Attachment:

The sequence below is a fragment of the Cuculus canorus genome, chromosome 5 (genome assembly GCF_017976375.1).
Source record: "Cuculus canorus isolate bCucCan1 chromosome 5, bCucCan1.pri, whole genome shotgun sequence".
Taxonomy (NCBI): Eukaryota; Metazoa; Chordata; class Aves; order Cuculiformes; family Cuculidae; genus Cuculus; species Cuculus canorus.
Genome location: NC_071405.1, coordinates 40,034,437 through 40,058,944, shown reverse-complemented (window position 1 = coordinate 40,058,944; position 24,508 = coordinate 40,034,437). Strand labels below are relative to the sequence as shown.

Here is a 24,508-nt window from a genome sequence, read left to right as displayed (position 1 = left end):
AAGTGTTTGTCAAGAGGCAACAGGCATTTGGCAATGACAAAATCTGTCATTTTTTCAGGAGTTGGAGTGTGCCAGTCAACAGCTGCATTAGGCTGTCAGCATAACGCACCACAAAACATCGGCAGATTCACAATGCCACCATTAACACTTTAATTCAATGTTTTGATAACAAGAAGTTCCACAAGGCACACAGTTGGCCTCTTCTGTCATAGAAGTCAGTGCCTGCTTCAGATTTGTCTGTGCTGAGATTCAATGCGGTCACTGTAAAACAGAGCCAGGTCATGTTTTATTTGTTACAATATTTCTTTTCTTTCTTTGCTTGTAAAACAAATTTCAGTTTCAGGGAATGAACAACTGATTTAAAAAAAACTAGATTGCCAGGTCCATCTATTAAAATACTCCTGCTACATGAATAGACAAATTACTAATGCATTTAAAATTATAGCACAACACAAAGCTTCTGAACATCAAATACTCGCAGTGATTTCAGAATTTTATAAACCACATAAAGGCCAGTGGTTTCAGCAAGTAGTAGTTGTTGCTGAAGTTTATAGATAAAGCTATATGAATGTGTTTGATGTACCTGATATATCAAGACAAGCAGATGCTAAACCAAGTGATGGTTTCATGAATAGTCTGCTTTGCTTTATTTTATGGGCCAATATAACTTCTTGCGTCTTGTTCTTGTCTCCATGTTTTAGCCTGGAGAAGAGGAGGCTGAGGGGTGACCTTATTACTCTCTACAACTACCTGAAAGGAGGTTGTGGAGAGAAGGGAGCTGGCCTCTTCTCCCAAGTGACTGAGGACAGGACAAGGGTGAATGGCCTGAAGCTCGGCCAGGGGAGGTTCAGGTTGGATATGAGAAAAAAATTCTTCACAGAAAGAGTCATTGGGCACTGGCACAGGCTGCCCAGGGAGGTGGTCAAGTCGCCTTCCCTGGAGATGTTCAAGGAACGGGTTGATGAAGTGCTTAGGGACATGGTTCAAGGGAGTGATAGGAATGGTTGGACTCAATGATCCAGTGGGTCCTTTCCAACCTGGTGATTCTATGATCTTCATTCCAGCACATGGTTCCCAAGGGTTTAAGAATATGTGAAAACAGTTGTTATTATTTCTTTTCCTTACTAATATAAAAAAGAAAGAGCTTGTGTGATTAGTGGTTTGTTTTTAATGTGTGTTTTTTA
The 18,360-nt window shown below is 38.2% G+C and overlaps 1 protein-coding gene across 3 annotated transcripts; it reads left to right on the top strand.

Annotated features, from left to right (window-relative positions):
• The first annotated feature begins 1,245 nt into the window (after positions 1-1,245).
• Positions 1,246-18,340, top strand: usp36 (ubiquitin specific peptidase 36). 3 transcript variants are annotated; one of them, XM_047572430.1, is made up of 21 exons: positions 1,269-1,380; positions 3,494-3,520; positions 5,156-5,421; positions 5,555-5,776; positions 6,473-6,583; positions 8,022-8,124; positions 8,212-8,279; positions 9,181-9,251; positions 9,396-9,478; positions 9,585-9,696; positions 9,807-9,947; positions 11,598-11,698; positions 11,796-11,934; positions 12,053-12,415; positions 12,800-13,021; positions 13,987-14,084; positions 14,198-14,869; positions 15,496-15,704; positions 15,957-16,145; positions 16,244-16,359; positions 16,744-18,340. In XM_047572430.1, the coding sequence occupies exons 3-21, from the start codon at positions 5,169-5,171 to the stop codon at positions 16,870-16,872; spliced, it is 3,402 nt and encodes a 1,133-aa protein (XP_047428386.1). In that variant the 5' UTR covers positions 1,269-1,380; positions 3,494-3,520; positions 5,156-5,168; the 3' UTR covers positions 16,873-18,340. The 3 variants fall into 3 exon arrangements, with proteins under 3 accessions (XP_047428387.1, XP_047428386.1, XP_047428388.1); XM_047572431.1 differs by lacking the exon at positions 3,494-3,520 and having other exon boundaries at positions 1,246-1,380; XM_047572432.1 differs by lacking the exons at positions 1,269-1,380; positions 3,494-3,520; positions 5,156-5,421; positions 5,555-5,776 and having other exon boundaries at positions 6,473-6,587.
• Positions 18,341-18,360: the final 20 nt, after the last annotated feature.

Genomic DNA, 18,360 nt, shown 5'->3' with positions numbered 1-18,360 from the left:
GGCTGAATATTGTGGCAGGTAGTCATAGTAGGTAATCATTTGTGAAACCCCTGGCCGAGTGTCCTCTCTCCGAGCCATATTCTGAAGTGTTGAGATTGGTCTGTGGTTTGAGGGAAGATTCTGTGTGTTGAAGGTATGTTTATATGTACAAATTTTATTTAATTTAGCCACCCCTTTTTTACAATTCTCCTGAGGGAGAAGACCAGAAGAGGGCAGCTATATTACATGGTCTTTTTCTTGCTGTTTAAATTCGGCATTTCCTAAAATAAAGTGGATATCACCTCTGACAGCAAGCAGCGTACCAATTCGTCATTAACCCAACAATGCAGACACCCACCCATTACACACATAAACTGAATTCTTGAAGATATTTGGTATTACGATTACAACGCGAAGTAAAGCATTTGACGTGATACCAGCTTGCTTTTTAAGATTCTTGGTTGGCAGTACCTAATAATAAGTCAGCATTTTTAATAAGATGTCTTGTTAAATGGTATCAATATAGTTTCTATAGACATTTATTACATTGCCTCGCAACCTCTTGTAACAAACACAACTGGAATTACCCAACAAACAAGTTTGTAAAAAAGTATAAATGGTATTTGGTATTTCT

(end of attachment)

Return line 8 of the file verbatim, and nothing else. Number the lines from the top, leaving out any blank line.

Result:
Annotated features, from left to right (window-relative positions):